7 interesting facts about trees you didn't know aboutVika
The fact that the leaves of trees produce oxygen, to which we owe life, you know from the first lesson in natural history. But if you think that majestic and calm trees are dormant for many years and only produce oxygen, then you are greatly mistaken. In fact, trees live their own mysterious and intense life. Learn 7 interesting facts about trees you didn't know about on Pictolic.
Trees have long served as an excellent building material for humans, especially species such as pine, oak, and larch, from which ecological houses, terraces, baths, and even moorings are made. However, deforestation on some continents such as South America, Africa, and Asia is calling into question the future of the oldest and largest forested areas on our planet. Every minute on Earth, as a result of deforestation or burning, forests equal in area to 36 football fields are decreasing. Every year, so many trees are cut down in the Amazon Basin that their territory corresponds to the size of Belgium. But forests produce about 26.6 billion liters of oxygen - more than half of the annual supply on Earth. Fortunately, Europe is the only continent where forest resources are not depleted, but constantly growing.
Did you know that pine, popular in our forests, produces enough oxygen to meet the daily requirement of 3 people?
During the heat, the forest has an amazing aroma. It turns out that aromatic molecules, rising up, intercept water vapor in the air, and this is enough for rain clouds to form over the rainforest. Trees cause rain to survive. The roots absorb water from the soil, transferring it through capillaries to the leaves, where juices are formed, which the tree feeds on. When water stops flowing to the top, the tree stops growing.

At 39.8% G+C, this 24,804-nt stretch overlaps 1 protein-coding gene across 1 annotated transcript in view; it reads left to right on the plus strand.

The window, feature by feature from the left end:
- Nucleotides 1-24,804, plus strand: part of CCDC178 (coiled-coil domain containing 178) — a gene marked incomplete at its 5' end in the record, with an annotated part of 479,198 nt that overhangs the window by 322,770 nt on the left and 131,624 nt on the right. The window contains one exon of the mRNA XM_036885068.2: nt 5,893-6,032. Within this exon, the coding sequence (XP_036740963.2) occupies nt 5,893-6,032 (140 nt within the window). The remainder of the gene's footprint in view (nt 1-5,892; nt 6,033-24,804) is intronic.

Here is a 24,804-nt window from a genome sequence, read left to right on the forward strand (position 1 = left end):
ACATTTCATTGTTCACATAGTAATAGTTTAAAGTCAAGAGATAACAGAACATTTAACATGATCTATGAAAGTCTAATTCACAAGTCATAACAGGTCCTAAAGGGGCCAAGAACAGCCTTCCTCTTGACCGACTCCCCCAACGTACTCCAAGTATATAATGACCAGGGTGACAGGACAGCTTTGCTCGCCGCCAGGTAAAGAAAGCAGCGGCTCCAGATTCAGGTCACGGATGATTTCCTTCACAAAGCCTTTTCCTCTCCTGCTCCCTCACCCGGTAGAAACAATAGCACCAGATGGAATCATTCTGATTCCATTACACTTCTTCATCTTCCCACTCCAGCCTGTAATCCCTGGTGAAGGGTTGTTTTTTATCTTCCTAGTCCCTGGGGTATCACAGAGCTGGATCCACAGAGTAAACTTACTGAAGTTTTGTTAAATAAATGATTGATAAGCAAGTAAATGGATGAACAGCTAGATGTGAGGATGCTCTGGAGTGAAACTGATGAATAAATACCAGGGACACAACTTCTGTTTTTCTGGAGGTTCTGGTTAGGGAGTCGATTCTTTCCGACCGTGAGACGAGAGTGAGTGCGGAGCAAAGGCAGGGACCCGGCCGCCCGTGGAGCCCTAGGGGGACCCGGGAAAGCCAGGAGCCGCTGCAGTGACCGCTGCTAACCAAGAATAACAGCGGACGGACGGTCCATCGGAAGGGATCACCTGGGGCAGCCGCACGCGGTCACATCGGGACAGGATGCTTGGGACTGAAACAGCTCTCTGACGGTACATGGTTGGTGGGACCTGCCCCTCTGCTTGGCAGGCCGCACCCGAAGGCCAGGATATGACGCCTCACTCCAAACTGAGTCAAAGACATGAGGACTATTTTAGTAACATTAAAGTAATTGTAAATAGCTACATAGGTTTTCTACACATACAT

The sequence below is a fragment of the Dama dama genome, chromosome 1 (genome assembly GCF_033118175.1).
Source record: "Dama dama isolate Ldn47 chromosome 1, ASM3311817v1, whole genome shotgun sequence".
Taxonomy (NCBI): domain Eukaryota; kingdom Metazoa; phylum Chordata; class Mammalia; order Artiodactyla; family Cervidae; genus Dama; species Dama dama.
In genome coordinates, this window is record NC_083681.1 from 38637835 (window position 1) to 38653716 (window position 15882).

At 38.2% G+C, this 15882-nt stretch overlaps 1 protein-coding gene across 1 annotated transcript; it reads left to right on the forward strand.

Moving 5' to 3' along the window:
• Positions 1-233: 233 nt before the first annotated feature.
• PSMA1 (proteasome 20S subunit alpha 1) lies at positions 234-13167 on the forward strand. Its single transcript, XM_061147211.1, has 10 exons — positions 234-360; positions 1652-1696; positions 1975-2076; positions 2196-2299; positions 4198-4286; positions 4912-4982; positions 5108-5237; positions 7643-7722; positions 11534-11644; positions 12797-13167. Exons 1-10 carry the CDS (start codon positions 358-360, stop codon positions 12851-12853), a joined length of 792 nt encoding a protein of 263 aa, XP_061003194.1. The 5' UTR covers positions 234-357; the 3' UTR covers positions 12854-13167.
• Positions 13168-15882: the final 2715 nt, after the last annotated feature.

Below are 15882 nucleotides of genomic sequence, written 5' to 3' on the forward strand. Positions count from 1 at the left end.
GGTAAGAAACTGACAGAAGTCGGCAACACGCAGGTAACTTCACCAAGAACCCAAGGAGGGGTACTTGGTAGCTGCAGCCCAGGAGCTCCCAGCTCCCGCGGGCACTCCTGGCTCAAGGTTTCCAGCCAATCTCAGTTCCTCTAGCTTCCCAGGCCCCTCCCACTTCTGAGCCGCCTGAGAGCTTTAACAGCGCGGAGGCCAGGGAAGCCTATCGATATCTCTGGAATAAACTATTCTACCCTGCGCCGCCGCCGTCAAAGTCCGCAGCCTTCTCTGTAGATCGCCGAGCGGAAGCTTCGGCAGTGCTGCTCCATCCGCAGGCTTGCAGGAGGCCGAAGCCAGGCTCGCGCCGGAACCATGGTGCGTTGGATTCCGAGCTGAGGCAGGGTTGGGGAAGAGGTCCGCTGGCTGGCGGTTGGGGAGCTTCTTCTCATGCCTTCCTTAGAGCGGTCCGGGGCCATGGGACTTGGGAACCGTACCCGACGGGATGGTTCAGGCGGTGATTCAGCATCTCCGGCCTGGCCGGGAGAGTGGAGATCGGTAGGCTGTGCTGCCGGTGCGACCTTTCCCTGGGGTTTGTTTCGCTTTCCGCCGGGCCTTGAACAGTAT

Trees communicate with each other secretly, but not with the help of sounds, but emitting smells. Since we combine words into phrases, trees, in order to communicate something to each other, combine different smells, says the respected French botanist Francis Galle, who has been researching trees for more than half a century. Francis Galle believes that trees communicate not only with each other but also send messages to herbivores and insects. When someone attacks them, they send out an alarm: they produce aromatic enzymes that cause an immediate reaction of trees growing nearby. Their leaves become toxic and tasteless, thereby frightening off herbivores. Interesting fact: sometimes African forest elephants are forced to look for food elsewhere because the tree has activated a defense mechanism and dramatically changed the taste of the leaves.
One hectare of deciduous forests accumulates and then returns to the environment about 50 m3 of water. To accumulate water, trees, or rather their roots, "cooperate" with the hyphae (filamentous formations) of fungi. Mushrooms help the roots to collect water by launching small branched hyphae into the ground. For this, the tree shares with the mushrooms its energy and nutrients, which are produced in the leaves. This unique union of fungi with trees is called mycorrhiza (the author's note is a symbiotic association of the mycelium of the fungus with the roots of higher plants).
It turns out that trees are real travelers. Of course, they do not move like animals, but only use the natural mobility of the natural world. They send their seeds not only by the wind but also by water, on the wings of birds, in the stomachs of animals, and on insects. Trees feed insects and forest animals for a very pragmatic reason: to spread their seeds around the world. The trees produce sweet, juicy, and aromatic fruits to lure the countless species of monkeys and birds that travel tens of kilometers a day in search of food. Trees produce so many fruits and seeds in order to provide the best chance of survival for their offspring and are able to adapt their strategy to environmental conditions.
And this is not a joke at all. Trees compete with each other for better living conditions: for light and access to water. Some of them even try to “fight hand-to-hand”: they push the neighboring trees into the shade, exposing their leaves above the crowns of the surrounding trees. With such a survival strategy, only the growth rate is important.
Leaves produce nutrients and energy, but if damaged by insects, they cannot efficiently receive and process sunlight. Some trees have learned to call animals for help to protect themselves from insects that eat leaves. An example is a cecropia growing in tropical forests. When it releases a new leaf, growths appear at its base, imitating ant eggs. As a result, ants gather at this plant and climb higher and higher along the trunk and thin stems, spreading all over the tree. And then cecropia can grow calmly, because ants provide it with safety, scaring away and killing caterpillars gnawing leaves.